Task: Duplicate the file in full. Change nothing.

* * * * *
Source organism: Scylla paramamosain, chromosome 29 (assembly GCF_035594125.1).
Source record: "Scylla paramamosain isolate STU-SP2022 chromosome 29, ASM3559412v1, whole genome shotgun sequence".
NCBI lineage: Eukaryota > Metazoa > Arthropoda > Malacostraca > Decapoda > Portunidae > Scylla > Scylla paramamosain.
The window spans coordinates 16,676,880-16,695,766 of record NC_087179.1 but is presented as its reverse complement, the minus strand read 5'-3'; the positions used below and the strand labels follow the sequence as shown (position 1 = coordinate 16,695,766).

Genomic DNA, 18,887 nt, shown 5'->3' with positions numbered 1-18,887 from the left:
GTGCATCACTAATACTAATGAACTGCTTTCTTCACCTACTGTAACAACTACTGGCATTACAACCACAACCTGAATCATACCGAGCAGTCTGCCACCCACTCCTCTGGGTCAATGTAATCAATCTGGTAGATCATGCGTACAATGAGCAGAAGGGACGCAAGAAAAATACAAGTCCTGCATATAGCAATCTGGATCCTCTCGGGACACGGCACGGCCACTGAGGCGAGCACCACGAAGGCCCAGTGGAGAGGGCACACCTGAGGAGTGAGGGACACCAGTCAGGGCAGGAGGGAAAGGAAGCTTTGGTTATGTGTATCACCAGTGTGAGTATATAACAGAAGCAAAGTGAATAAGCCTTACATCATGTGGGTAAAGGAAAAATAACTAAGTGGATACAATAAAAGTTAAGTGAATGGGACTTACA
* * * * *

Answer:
Source organism: Scylla paramamosain, chromosome 29 (assembly GCF_035594125.1).
Source record: "Scylla paramamosain isolate STU-SP2022 chromosome 29, ASM3559412v1, whole genome shotgun sequence".
NCBI lineage: Eukaryota > Metazoa > Arthropoda > Malacostraca > Decapoda > Portunidae > Scylla > Scylla paramamosain.
The window spans coordinates 16,676,880-16,695,766 of record NC_087179.1 but is presented as its reverse complement, the minus strand read 5'-3'; the positions used below and the strand labels follow the sequence as shown (position 1 = coordinate 16,695,766).

Genomic DNA, 18,887 nt, shown 5'->3' with positions numbered 1-18,887 from the left:
GTGCATCACTAATACTAATGAACTGCTTTCTTCACCTACTGTAACAACTACTGGCATTACAACCACAACCTGAATCATACCGAGCAGTCTGCCACCCACTCCTCTGGGTCAATGTAATCAATCTGGTAGATCATGCGTACAATGAGCAGAAGGGACGCAAGAAAAATACAAGTCCTGCATATAGCAATCTGGATCCTCTCGGGACACGGCACGGCCACTGAGGCGAGCACCACGAAGGCCCAGTGGAGAGGGCACACCTGAGGAGTGAGGGACACCAGTCAGGGCAGGAGGGAAAGGAAGCTTTGGTTATGTGTATCACCAGTGTGAGTATATAACAGAAGCAAAGTGAATAAGCCTTACATCATGTGGGTAAAGGAAAAATAACTAAGTGGATACAATAAAAGTTAAGTGAATGGGACTTACA